It is in this profoundly political sense that we are forced today, it seems to me, to speak of a theoretical crisis within Marxism, in order to clarify the ways in which it affects what is called Marxist theory itself: and in particular the fact that a number of apparently infallible principles inherited from the Second and Third Internationals have now been placed in doubt.
I believe that Marxist theory is “finite,” limited: that it is limited to the analysis of the capitalist mode of production, and of its contradictory tendency, which opens up the possibility of the transition to the abolition of capitalism and its replacement by “something else” which already appears implicitly in capitalist society.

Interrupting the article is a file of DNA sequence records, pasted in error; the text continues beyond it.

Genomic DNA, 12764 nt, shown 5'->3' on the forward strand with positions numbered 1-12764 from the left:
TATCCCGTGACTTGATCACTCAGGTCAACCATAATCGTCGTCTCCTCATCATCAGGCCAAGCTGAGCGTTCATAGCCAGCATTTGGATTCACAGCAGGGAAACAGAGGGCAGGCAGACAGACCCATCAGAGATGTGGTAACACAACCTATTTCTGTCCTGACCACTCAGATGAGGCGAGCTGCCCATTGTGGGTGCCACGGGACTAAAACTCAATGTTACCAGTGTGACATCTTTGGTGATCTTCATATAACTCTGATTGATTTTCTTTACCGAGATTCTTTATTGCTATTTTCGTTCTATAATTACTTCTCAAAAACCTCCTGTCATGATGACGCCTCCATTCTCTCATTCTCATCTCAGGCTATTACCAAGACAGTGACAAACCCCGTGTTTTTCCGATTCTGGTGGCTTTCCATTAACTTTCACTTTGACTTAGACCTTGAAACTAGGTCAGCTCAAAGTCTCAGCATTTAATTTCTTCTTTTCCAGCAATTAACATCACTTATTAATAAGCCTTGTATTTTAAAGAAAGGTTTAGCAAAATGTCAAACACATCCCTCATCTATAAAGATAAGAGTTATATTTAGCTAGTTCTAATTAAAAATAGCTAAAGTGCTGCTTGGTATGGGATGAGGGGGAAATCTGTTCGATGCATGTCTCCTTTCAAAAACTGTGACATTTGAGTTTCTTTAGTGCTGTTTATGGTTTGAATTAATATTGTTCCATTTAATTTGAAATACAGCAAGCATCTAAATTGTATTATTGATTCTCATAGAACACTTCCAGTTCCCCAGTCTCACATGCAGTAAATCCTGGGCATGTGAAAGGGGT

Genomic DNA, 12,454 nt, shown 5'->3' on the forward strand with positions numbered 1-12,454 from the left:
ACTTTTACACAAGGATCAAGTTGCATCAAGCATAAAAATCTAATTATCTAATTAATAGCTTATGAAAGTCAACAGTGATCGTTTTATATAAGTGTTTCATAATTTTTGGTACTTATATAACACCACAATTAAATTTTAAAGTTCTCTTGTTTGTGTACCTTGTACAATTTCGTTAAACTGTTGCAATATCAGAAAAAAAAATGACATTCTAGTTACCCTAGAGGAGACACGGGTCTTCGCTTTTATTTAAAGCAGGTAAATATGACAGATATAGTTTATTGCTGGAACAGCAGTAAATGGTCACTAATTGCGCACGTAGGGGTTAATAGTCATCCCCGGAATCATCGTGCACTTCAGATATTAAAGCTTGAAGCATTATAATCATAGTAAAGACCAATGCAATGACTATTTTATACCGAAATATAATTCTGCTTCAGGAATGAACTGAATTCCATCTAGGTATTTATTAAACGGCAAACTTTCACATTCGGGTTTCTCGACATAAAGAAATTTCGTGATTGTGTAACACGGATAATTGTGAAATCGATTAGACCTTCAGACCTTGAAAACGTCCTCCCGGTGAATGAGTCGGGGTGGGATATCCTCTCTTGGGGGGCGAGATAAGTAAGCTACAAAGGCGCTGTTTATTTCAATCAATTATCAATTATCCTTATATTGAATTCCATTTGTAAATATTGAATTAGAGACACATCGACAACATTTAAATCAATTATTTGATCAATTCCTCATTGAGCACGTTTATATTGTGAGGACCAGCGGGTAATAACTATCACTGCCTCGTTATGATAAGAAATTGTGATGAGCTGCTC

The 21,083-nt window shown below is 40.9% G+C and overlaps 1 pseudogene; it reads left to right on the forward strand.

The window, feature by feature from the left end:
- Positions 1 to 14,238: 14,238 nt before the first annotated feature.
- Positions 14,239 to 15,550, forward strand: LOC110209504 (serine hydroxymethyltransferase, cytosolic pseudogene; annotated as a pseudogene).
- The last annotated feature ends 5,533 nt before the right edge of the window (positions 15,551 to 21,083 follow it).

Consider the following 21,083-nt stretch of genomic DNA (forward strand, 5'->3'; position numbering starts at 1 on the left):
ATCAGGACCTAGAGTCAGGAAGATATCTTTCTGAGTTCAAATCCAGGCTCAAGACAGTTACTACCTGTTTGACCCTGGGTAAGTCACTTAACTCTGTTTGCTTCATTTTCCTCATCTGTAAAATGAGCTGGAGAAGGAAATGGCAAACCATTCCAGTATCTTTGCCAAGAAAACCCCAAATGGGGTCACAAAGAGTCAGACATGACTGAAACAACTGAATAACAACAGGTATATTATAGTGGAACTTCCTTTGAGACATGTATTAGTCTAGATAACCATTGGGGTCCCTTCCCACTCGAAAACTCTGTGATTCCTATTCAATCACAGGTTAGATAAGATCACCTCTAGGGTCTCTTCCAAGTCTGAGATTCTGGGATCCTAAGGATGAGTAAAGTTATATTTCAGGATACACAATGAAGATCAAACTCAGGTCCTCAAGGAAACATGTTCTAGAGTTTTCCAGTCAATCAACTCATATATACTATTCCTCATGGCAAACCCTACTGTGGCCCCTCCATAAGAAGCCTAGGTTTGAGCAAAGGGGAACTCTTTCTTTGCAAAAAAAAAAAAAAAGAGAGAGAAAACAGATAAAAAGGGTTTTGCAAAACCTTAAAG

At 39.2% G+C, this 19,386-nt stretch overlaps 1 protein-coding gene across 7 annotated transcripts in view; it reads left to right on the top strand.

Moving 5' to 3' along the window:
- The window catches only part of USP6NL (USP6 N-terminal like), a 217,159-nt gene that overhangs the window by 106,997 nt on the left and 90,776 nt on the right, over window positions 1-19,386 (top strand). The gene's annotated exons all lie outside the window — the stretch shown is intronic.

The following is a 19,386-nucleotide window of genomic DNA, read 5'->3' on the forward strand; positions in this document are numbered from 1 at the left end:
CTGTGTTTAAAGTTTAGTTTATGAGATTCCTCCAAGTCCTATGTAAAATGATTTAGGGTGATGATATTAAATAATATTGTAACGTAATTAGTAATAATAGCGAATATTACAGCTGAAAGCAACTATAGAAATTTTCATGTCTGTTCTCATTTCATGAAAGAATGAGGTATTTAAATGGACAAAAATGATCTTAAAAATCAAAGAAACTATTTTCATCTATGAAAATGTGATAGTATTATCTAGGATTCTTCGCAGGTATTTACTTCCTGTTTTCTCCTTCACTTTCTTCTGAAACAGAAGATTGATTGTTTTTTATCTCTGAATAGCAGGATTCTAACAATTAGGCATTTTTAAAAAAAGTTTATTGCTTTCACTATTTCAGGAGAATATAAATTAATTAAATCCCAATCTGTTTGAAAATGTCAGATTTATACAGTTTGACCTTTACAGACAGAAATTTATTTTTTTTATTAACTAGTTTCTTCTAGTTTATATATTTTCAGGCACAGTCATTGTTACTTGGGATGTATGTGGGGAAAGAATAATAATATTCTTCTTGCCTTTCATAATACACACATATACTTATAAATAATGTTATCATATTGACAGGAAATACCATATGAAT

If this recourse to the side of the thought of Marx and Engels is still available to us, unfortunately the same does not go for the communist parties. Built on the base of the philosophy of the Manifesto and Anti-Dühring, these organizations hold only on bases that are all through and through frauds, and on the power apparatus that builds itself in the struggle and its organization. The parties, resting on the unions of the labor aristocracy, are the living dead, who will subsist as long as their material base lasts (the unions holding power in the works councils, the parties holding power in the municipalities), and as long as they are capable of exploiting the dedication of the class of proletarians and abusing the condition of the sub-proletarians of subcontracting. From now on there is an irreconcilable contradiction between the strokes of genius in the thought of Marx and Engels and the organic conservatism due to the parties and the unions.